David Morris

THE rally in equities this September has wrong-footed those of us who felt that the August sell-off was the start of something more serious. Now we’re just a few days away from October, typically another worrisome month for markets. While the major US indices have broken above significant resistance levels, recent moves in the Japanese Nikkei and Spanish Ibex look less than convincing. Similarly, although the FTSE is pushing higher, the German Dax is struggling to break above the highs it made earlier this summer.

The recent behaviour of crude oil suggests that not everyone is convinced that the global economic recovery is in place. Aside from one brief interlude this spring, Brent crude has spent the last 12 months trading between $65-$85. Having tracked equities closely, oil has so far ignored the latest rally.

If a global slowdown is in progress, then an overall fall-off in demand would make $80 crude look very expensive in the short-to-medium term. Even now, many analysts reckon that the fair price for oil given the current levels of supply and demand should be nearer $45-$55, and many speculate that current prices are due to an overestimation of Chinese growth.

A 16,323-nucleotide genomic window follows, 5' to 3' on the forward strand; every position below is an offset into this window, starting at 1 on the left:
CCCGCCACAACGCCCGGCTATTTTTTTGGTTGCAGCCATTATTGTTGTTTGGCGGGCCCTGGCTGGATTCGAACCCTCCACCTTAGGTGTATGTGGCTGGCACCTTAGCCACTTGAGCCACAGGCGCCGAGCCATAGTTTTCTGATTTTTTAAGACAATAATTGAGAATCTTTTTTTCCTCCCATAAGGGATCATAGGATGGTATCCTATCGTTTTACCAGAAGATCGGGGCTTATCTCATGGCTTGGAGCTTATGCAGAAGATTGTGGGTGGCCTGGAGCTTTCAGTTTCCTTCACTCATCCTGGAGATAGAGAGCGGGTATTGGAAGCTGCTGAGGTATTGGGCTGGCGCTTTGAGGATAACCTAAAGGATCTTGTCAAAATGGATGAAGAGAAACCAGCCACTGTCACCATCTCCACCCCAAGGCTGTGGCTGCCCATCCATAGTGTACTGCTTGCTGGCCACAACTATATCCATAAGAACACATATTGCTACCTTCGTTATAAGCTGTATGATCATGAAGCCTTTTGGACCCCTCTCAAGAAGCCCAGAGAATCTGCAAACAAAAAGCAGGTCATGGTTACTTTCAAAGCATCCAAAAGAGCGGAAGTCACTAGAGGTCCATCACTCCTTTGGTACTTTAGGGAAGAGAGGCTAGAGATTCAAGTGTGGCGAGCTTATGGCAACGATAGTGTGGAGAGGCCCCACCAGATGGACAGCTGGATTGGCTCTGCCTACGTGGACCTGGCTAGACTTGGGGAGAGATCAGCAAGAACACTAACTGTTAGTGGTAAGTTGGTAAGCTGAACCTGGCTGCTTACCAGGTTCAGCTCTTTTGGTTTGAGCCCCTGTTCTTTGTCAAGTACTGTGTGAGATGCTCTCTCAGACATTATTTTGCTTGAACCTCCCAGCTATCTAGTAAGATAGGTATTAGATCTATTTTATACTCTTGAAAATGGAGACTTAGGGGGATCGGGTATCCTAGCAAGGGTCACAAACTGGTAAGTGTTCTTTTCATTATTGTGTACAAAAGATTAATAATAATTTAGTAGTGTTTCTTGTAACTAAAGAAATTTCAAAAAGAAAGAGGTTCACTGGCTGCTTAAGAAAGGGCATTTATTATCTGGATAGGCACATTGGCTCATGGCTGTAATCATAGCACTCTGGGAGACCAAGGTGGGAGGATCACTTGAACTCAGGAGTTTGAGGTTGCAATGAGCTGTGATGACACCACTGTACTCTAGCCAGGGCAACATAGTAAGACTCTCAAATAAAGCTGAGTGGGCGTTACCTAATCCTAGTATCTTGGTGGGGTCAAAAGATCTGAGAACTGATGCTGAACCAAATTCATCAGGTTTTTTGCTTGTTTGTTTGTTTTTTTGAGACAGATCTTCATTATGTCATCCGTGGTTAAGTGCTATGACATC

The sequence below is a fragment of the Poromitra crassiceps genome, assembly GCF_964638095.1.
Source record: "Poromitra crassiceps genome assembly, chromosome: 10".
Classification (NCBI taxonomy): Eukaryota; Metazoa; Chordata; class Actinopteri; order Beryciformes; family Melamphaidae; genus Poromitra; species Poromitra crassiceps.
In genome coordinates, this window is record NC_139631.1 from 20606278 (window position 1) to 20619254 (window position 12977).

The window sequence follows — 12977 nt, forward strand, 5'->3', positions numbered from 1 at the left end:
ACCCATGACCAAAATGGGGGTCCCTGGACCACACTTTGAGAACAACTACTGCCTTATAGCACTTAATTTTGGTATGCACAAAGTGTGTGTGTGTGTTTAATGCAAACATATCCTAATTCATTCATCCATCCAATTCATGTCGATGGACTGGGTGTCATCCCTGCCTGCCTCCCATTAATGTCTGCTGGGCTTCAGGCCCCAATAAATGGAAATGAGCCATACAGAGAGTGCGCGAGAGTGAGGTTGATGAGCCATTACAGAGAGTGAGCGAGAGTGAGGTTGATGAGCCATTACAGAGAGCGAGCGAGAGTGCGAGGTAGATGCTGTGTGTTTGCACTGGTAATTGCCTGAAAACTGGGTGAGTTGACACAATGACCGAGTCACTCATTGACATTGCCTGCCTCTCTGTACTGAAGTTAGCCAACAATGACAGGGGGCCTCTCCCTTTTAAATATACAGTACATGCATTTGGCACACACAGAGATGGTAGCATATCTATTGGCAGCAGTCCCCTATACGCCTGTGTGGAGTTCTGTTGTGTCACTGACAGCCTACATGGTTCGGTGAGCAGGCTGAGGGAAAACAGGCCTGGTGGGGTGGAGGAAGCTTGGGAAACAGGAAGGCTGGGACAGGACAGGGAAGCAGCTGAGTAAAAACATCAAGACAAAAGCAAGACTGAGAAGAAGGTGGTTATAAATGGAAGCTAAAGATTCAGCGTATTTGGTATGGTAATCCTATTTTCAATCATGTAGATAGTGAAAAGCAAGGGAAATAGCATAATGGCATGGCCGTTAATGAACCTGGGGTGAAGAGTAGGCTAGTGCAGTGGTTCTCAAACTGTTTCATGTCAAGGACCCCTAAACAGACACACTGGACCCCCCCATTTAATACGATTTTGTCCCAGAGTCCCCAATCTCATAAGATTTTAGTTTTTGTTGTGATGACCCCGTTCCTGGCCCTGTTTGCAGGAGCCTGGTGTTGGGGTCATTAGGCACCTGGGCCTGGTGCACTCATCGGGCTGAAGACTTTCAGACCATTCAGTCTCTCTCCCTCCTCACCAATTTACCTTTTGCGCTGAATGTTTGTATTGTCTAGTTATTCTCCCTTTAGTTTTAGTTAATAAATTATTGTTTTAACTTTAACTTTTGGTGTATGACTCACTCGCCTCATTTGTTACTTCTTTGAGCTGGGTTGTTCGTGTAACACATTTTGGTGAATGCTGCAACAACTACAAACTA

Going forward, there must be questions over future Chinese demand. The authorities have spent this year trying to dampen speculative activity in the property and stock markets by tightening their banks’ reserve ratios. China’s main export markets look vulnerable: the European sovereign debt crisis is unresolved, while the US has high unemployment and the probability of a double dip in housing. There is rising discord over trade matters between the US, China and Japan, which could finally undermine investor confidence. In this situation, oil would struggle. But a sharp sell-off could provide investors with the perfect buying opportunity to get a cheap entry level to a commodity that is getting more and more difficult and expensive to find and extract, yet remains the single most vital component in powering the world’s future growth.